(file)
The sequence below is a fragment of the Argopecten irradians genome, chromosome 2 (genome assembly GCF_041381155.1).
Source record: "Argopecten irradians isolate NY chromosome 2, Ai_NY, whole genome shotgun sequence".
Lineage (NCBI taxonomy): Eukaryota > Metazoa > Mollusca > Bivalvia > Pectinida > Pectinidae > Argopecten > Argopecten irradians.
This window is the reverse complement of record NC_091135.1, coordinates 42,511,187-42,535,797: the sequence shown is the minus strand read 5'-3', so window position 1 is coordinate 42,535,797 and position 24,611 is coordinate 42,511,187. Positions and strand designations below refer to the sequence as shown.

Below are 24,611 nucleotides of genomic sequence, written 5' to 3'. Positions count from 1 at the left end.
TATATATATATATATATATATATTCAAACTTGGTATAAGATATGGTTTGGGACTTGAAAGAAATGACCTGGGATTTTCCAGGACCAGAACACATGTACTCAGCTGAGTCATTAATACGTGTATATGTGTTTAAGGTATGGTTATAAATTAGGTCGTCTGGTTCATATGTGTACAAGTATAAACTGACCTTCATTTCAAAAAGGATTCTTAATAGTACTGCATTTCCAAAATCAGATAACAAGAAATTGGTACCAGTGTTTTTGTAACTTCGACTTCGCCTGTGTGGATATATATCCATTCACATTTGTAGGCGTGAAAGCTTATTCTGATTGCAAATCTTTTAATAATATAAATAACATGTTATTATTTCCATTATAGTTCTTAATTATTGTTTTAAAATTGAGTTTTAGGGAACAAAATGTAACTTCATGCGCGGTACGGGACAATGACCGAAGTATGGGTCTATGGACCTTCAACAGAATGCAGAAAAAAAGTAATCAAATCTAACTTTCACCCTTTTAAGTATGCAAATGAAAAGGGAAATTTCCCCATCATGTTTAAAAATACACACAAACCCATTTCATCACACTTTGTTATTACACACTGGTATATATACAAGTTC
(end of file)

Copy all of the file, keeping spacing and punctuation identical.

The sequence below is a fragment of the Argopecten irradians genome, chromosome 2 (genome assembly GCF_041381155.1).
Source record: "Argopecten irradians isolate NY chromosome 2, Ai_NY, whole genome shotgun sequence".
Lineage (NCBI taxonomy): Eukaryota > Metazoa > Mollusca > Bivalvia > Pectinida > Pectinidae > Argopecten > Argopecten irradians.
This window is the reverse complement of record NC_091135.1, coordinates 42,511,187-42,535,797: the sequence shown is the minus strand read 5'-3', so window position 1 is coordinate 42,535,797 and position 24,611 is coordinate 42,511,187. Positions and strand designations below refer to the sequence as shown.

Below are 24,611 nucleotides of genomic sequence, written 5' to 3'. Positions count from 1 at the left end.
TATATATATATATATATATATATTCAAACTTGGTATAAGATATGGTTTGGGACTTGAAAGAAATGACCTGGGATTTTCCAGGACCAGAACACATGTACTCAGCTGAGTCATTAATACGTGTATATGTGTTTAAGGTATGGTTATAAATTAGGTCGTCTGGTTCATATGTGTACAAGTATAAACTGACCTTCATTTCAAAAAGGATTCTTAATAGTACTGCATTTCCAAAATCAGATAACAAGAAATTGGTACCAGTGTTTTTGTAACTTCGACTTCGCCTGTGTGGATATATATCCATTCACATTTGTAGGCGTGAAAGCTTATTCTGATTGCAAATCTTTTAATAATATAAATAACATGTTATTATTTCCATTATAGTTCTTAATTATTGTTTTAAAATTGAGTTTTAGGGAACAAAATGTAACTTCATGCGCGGTACGGGACAATGACCGAAGTATGGGTCTATGGACCTTCAACAGAATGCAGAAAAAAAGTAATCAAATCTAACTTTCACCCTTTTAAGTATGCAAATGAAAAGGGAAATTTCCCCATCATGTTTAAAAATACACACAAACCCATTTCATCACACTTTGTTATTACACACTGGTATATATACAAGTTC